During his travels, Datta met a 17-year-old woman working in a brothel named Radhika. She is the woman who appears in the foreground of the photo in question. In conversations, Radhika told Datta about her mentor, an older woman named Asma. Although Datta met Asma briefly, she asked not to be photographed; so Datta ended up shooting Radhika alone.
A few weeks after the trip, Datta came across the work of Mary Ellen Mark. In one of her photographs, he noticed a woman that resembled Asma. Datta then used Photoshop to transplant Mark’s subject into his image of Radhika, without acknowledging the image’s origins or crediting Mark, who died in 2015, for her work.
“I wrote the caption as if Asma herself was in this image, not a woman from someone else’s work,” Datta said. “In effect, I lied.”
Datta’s decision to steal imagery from a photographer as legendary as Mary Ellen Mark was a brazen one. Having worked consistently since the 1960s, Mark was granted a retrospective in 1992 at the International Center of Photography in Manhattan and awarded a Lifetime Achievement in Photography Award from George Eastman House in 2014.
Datta, however, has racked up a few awards himself, including a Getty Images Editorial Grant, the Visura Photojournalism Grant and an Alexia Foundation Award of Excellence Grant, although these achievements too are not without their controversy.
In light of PetaPixel’s piece, The Alexia Foundation published a note on Facebook, saying that in 2013, Datta was given between $500 and $1500 in cash to attend an education workshop, with the stipulation that he turn in a final project after one year’s time. According to the Foundation, Datta has yet to turn in said project; they are currently investigating to determine the proper way to proceed.
Datta also used his Time interview as an opportunity to admit to doctoring and poaching other images throughout his career. He acknowledged “stitching and cloning” elements from photos of India taken between 2013 and 2014 and going overboard with post-production techniques on photos taken in China. He also conceded to “appropriating” images by photographer Daniele Volpe and claiming them as his own. (Datta had already deleted the images from his portfolio but never came forward with having stolen the images in the first place.)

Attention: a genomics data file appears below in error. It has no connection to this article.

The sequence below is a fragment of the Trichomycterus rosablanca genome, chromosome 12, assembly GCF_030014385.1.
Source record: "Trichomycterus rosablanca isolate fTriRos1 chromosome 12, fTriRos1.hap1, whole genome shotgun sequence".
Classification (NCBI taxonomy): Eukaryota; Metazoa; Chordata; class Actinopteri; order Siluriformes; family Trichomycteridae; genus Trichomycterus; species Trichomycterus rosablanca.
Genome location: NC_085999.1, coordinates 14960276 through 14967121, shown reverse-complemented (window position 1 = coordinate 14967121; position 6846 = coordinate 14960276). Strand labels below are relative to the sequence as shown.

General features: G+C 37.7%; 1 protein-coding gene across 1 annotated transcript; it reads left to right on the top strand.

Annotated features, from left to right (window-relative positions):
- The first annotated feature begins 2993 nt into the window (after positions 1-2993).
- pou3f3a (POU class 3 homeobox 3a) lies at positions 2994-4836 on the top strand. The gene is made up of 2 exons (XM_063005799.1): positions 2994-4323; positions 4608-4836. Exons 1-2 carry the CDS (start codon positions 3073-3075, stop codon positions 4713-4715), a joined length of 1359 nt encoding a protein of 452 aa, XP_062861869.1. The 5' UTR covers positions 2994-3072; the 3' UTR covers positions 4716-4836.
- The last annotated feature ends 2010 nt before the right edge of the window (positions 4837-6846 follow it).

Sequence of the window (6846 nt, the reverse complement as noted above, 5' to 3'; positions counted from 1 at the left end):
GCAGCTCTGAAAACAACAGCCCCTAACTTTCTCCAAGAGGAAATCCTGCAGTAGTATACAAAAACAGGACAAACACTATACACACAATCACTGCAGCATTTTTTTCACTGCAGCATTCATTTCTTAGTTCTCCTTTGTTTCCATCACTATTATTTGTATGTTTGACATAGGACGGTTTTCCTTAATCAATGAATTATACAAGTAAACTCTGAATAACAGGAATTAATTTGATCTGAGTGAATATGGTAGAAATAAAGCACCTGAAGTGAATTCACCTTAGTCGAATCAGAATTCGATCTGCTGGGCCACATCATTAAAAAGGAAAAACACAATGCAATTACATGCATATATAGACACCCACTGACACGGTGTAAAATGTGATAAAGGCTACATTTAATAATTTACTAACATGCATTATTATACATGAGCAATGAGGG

“A colleague sent me the links of his post, it was around November 2016,” Volpe wrote to HuffPost. “At first I didn’t understand. I knew some of Datta’s work and considered him a professional. I saved the screenshots with the intention to write him a private message but I never did. [...] I felt sad to know that it was a Datta’s ‘modus operandi’ and that is what moved me to make this public. I don’t feel sad about my pictures or Mark’s work. I felt sad for the people in his pictures. He touched very important issues, very sensitive ones. Those people deserve more respect.”
In his Time interview, Datta appears to genuinely regret his wrongdoings, arguing that his youth and the pressure of freelancing led to unscrupulous conduct. Volpe added that he took issue with Datta’s defense, which he thought used excuses to justify his dishonesty. “It’s absurd he used his age as a defense,” Volpe said. “And the rules of ethics, honestly, are the first things to keep in mind in this job (and in daily life in general).”
This is far from the first time a photojournalist’s reputation has been tarnished as a result of plagiarizing or doctoring photos. Most famously, Steve McCurry, the photographer behind “Afghan Girl,” was accused of Photoshopping images last year.
In his Facebook post, Volpe expressed that he didn’t entirely blame Datta for poaching his work, but rather the cutthroat photography industry as a whole, which compels young photographers to take shortcuts to get ahead. If Datta’s controversy can teach us anything, it’s that the shortcut certainly isn’t worth the mess left behind.
“I am glad he did admit to doctoring those images,” Bhat concluded. “I am also hoping his response sets a rule; you don’t build false sob stories around the dreary and helpless lives of women in sex work, unless of course those stories are legit and come from the women themselves. You also do not cash upon these lives and earn awards because none of that is helping improve their daily living conditions, unfortunately.”
Note: Interviews have been edited and condensed for clarity.